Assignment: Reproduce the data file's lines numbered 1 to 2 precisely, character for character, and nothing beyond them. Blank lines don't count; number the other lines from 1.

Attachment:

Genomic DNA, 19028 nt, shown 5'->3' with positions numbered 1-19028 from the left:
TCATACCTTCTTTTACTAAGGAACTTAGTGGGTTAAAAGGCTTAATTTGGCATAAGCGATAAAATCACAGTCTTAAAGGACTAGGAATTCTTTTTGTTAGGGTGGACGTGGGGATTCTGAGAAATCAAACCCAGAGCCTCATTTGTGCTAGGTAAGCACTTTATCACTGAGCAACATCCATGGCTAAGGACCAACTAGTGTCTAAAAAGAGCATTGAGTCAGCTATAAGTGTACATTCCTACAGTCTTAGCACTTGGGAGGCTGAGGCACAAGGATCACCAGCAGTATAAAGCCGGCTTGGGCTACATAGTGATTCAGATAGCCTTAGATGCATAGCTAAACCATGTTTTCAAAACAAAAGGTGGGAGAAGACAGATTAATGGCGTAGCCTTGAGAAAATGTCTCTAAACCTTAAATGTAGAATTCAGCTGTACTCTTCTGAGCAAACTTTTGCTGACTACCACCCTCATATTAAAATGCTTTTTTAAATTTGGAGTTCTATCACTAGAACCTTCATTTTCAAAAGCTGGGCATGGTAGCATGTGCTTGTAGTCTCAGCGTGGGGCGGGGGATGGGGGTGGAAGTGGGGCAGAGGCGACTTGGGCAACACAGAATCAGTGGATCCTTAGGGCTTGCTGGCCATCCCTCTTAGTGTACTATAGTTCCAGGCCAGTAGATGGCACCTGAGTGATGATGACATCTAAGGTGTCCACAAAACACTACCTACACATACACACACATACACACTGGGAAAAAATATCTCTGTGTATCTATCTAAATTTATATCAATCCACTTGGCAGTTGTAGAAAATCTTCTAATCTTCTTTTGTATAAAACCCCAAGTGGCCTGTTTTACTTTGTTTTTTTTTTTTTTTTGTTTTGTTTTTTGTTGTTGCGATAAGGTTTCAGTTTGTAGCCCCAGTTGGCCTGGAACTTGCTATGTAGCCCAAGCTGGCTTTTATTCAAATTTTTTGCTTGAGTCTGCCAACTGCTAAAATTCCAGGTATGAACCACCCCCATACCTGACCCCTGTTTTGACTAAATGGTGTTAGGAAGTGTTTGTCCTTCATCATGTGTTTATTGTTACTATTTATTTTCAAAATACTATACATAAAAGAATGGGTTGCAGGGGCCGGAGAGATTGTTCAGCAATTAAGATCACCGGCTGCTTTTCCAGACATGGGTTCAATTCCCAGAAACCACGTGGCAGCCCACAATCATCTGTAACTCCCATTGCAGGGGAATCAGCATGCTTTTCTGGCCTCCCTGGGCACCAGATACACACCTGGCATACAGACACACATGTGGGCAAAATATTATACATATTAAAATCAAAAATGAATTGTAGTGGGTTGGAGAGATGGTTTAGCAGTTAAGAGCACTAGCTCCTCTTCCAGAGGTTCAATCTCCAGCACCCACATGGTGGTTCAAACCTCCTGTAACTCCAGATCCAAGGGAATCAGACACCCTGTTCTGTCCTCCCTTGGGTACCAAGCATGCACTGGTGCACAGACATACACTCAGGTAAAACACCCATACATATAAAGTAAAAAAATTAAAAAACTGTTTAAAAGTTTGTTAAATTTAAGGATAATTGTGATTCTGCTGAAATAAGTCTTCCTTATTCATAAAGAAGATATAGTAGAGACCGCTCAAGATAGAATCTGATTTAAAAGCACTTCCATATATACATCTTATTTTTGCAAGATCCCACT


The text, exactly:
Genomic DNA, 19028 nt, shown 5'->3' with positions numbered 1-19028 from the left:
TCATACCTTCTTTTACTAAGGAACTTAGTGGGTTAAAAGGCTTAATTTGGCATAAGCGATAAAATCACAGTCTTAAAGGACTAGGAATTCTTTTTGTTAGGGTGGACGTGGGGATTCTGAGAAATCAAACCCAGAGCCTCATTTGTGCTAGGTAAGCACTTTATCACTGAGCAACATCCATGGCTAAGGACCAACTAGTGTCTAAAAAGAGCATTGAGTCAGCTATAAGTGTACATTCCTACAGTCTTAGCACTTGGGAGGCTGAGGCACAAGGATCACCAGCAGTATAAAGCCGGCTTGGGCTACATAGTGATTCAGATAGCCTTAGATGCATAGCTAAACCATGTTTTCAAAACAAAAGGTGGGAGAAGACAGATTAATGGCGTAGCCTTGAGAAAATGTCTCTAAACCTTAAATGTAGAATTCAGCTGTACTCTTCTGAGCAAACTTTTGCTGACTACCACCCTCATATTAAAATGCTTTTTTAAATTTGGAGTTCTATCACTAGAACCTTCATTTTCAAAAGCTGGGCATGGTAGCATGTGCTTGTAGTCTCAGCGTGGGGCGGGGGATGGGGGTGGAAGTGGGGCAGAGGCGACTTGGGCAACACAGAATCAGTGGATCCTTAGGGCTTGCTGGCCATCCCTCTTAGTGTACTATAGTTCCAGGCCAGTAGATGGCACCTGAGTGATGATGACATCTAAGGTGTCCACAAAACACTACCTACACATACACACACATACACACTGGGAAAAAATATCTCTGTGTATCTATCTAAATTTATATCAATCCACTTGGCAGTTGTAGAAAATCTTCTAATCTTCTTTTGTATAAAACCCCAAGTGGCCTGTTTTACTTTGTTTTTTTTTTTTTTTTGTTTTGTTTTTTGTTGTTGCGATAAGGTTTCAGTTTGTAGCCCCAGTTGGCCTGGAACTTGCTATGTAGCCCAAGCTGGCTTTTATTCAAATTTTTTGCTTGAGTCTGCCAACTGCTAAAATTCCAGGTATGAACCACCCCCATACCTGACCCCTGTTTTGACTAAATGGTGTTAGGAAGTGTTTGTCCTTCATCATGTGTTTATTGTTACTATTTATTTTCAAAATACTATACATAAAAGAATGGGTTGCAGGGGCCGGAGAGATTGTTCAGCAATTAAGATCACCGGCTGCTTTTCCAGACATGGGTTCAATTCCCAGAAACCACGTGGCAGCCCACAATCATCTGTAACTCCCATTGCAGGGGAATCAGCATGCTTTTCTGGCCTCCCTGGGCACCAGATACACACCTGGCATACAGACACACATGTGGGCAAAATATTATACATATTAAAATCAAAAATGAATTGTAGTGGGTTGGAGAGATGGTTTAGCAGTTAAGAGCACTAGCTCCTCTTCCAGAGGTTCAATCTCCAGCACCCACATGGTGGTTCAAACCTCCTGTAACTCCAGATCCAAGGGAATCAGACACCCTGTTCTGTCCTCCCTTGGGTACCAAGCATGCACTGGTGCACAGACATACACTCAGGTAAAACACCCATACATATAAAGTAAAAAAATTAAAAAACTGTTTAAAAGTTTGTTAAATTTAAGGATAATTGTGATTCTGCTGAAATAAGTCTTCCTTATTCATAAAGAAGATATAGTAGAGACCGCTCAAGATAGAATCTGATTTAAAAGCACTTCCATATATACATCTTATTTTTGCAAGATCCCACT